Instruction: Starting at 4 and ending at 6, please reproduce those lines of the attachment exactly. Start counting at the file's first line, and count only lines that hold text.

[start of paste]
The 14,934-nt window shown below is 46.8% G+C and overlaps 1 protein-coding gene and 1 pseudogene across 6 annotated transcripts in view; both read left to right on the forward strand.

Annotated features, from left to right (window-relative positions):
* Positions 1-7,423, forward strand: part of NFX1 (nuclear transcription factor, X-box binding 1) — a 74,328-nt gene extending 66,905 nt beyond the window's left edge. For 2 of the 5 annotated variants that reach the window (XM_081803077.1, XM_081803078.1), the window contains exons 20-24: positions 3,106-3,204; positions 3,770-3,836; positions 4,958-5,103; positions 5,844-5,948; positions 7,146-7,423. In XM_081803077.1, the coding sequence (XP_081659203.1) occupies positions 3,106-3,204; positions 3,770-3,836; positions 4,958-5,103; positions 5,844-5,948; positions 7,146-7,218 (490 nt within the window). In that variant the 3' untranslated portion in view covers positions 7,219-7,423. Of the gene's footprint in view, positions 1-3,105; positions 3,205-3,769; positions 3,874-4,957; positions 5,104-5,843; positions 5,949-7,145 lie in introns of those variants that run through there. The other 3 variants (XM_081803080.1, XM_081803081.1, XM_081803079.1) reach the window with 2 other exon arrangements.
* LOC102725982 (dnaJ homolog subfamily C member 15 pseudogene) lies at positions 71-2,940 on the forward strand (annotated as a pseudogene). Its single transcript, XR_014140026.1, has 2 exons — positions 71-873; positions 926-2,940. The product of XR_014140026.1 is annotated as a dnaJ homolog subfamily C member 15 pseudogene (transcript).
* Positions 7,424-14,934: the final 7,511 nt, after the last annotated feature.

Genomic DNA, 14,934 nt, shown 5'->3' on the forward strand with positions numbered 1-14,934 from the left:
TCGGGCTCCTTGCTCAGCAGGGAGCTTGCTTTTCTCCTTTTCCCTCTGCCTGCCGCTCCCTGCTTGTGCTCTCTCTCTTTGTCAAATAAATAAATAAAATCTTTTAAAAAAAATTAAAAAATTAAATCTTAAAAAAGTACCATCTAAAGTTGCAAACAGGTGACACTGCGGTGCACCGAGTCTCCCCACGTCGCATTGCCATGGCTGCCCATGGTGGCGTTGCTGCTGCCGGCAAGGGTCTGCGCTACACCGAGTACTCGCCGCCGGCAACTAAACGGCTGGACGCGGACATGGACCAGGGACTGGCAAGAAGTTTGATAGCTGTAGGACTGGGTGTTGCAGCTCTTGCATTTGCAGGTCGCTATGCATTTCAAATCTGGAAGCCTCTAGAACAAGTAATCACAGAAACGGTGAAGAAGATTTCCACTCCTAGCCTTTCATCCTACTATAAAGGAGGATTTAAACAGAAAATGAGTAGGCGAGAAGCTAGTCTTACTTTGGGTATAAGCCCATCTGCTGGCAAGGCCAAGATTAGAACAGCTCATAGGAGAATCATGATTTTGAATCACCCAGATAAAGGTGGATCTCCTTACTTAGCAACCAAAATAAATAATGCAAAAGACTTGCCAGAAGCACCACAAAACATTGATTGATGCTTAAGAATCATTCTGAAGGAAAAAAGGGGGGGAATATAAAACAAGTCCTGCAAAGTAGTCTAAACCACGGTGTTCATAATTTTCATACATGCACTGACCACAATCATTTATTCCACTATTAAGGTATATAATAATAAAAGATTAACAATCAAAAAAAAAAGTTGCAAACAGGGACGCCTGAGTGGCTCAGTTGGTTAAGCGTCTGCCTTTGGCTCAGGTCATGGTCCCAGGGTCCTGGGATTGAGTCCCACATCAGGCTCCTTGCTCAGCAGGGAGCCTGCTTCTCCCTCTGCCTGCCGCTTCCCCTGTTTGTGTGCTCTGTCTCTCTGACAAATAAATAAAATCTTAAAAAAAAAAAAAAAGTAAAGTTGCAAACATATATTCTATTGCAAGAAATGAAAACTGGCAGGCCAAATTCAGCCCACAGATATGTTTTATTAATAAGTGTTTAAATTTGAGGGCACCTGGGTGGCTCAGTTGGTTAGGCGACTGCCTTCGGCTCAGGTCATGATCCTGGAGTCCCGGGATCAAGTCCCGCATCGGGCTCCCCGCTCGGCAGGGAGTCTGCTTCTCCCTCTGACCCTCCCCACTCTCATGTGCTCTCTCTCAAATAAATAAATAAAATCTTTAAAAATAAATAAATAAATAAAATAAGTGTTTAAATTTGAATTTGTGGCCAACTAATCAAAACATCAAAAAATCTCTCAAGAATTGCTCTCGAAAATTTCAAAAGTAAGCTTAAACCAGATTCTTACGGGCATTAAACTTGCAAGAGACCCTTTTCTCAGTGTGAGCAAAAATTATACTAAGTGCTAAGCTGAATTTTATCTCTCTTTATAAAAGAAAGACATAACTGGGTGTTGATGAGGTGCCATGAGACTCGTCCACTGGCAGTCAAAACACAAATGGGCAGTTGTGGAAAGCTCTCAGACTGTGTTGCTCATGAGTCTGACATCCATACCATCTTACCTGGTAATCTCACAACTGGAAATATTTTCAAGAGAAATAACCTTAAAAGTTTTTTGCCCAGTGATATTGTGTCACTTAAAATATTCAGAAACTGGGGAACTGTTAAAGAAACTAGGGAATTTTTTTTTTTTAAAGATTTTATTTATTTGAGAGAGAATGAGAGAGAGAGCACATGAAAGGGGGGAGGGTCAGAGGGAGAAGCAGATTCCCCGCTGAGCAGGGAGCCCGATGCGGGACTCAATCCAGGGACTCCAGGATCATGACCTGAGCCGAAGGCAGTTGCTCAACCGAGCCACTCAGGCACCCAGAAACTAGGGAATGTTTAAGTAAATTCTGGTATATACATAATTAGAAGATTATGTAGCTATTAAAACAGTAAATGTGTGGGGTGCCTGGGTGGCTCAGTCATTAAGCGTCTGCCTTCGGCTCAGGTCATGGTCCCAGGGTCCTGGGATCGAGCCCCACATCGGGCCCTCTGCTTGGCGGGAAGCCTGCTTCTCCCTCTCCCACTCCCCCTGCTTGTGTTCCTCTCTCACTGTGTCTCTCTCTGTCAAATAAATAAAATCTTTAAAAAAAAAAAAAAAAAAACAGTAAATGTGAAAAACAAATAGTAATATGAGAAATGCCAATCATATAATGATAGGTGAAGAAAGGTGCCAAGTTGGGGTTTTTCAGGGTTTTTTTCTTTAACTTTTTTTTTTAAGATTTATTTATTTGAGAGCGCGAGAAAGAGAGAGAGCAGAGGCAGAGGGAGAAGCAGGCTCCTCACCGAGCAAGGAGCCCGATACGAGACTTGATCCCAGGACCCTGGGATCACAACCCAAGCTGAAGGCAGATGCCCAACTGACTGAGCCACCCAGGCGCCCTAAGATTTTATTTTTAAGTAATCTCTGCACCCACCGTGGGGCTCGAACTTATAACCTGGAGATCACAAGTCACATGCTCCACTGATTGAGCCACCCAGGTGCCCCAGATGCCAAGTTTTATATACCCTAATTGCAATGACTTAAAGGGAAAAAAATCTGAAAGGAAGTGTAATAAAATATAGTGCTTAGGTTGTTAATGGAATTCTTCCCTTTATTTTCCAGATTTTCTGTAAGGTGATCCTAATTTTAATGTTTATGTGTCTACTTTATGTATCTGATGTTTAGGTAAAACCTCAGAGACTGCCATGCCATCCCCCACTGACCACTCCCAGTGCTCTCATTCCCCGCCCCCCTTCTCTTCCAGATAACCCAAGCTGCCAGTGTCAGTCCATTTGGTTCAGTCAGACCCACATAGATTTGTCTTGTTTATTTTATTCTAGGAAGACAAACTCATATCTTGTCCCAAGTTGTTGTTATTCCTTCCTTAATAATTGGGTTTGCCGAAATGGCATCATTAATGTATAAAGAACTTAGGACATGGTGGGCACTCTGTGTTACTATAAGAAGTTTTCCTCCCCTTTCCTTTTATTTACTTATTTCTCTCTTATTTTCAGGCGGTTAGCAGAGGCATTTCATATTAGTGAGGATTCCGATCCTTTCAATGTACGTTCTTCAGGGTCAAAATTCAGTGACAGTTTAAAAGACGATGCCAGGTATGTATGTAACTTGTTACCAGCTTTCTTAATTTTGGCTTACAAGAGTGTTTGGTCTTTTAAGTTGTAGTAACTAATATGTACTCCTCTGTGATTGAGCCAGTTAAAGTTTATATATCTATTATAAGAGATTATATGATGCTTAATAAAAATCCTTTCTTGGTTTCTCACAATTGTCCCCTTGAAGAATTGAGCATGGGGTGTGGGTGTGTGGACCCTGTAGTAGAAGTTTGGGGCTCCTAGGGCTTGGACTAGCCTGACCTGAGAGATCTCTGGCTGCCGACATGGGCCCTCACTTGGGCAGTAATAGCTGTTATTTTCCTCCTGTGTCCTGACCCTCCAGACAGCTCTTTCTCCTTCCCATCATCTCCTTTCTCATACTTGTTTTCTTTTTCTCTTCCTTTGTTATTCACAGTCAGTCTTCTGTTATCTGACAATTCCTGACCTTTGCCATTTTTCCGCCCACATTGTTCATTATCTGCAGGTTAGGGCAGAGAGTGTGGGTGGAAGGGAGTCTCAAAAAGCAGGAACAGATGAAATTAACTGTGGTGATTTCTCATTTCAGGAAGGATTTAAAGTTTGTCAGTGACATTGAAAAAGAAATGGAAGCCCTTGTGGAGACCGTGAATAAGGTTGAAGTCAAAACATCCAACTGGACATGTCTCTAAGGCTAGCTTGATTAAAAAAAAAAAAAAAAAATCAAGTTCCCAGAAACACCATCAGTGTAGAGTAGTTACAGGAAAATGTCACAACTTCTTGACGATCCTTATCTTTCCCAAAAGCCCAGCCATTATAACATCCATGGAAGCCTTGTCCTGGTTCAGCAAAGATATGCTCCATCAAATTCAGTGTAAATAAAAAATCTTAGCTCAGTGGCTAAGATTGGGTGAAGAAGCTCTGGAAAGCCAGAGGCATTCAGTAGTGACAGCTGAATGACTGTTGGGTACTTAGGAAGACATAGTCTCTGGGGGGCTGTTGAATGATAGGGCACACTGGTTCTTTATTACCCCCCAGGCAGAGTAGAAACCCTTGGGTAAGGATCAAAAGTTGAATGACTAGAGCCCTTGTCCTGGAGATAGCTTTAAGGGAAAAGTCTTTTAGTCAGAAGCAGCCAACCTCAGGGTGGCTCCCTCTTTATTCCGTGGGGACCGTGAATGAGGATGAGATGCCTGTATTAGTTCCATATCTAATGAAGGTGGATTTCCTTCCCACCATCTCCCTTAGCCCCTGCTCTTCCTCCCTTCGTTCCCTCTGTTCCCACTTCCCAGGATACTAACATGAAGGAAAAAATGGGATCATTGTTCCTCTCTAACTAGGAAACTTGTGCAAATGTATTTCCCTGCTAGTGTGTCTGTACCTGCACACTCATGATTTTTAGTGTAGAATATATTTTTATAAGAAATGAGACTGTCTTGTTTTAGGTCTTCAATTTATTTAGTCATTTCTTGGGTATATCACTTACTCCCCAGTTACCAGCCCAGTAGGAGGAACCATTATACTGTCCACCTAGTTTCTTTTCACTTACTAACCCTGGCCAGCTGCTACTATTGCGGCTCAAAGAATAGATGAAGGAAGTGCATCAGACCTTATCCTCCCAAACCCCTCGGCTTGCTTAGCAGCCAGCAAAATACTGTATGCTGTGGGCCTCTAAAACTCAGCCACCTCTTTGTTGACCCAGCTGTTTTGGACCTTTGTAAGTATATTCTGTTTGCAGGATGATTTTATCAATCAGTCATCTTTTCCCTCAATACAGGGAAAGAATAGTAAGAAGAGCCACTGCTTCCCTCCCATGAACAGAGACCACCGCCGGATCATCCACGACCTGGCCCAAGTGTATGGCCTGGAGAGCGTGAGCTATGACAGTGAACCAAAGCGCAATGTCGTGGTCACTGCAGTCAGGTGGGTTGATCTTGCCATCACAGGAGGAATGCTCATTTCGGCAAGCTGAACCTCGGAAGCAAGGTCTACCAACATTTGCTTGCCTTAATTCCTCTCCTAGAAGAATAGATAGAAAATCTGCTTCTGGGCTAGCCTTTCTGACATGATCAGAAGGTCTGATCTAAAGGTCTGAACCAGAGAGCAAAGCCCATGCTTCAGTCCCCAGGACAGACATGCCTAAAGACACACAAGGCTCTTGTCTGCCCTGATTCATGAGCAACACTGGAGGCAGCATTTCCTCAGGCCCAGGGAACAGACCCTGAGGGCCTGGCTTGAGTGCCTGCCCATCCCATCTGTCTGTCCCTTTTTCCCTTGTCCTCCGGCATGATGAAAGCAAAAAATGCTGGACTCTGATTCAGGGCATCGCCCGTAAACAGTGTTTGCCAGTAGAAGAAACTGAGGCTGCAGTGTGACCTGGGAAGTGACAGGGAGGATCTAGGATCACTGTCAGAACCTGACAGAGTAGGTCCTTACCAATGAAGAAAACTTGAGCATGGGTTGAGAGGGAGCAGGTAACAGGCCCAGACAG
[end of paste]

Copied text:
* LOC102725982 (dnaJ homolog subfamily C member 15 pseudogene) lies at positions 71-2,940 on the forward strand (annotated as a pseudogene). Its single transcript, XR_014140026.1, has 2 exons — positions 71-873; positions 926-2,940. The product of XR_014140026.1 is annotated as a dnaJ homolog subfamily C member 15 pseudogene (transcript).
* Positions 7,424-14,934: the final 7,511 nt, after the last annotated feature.

Genomic DNA, 14,934 nt, shown 5'->3' on the forward strand with positions numbered 1-14,934 from the left: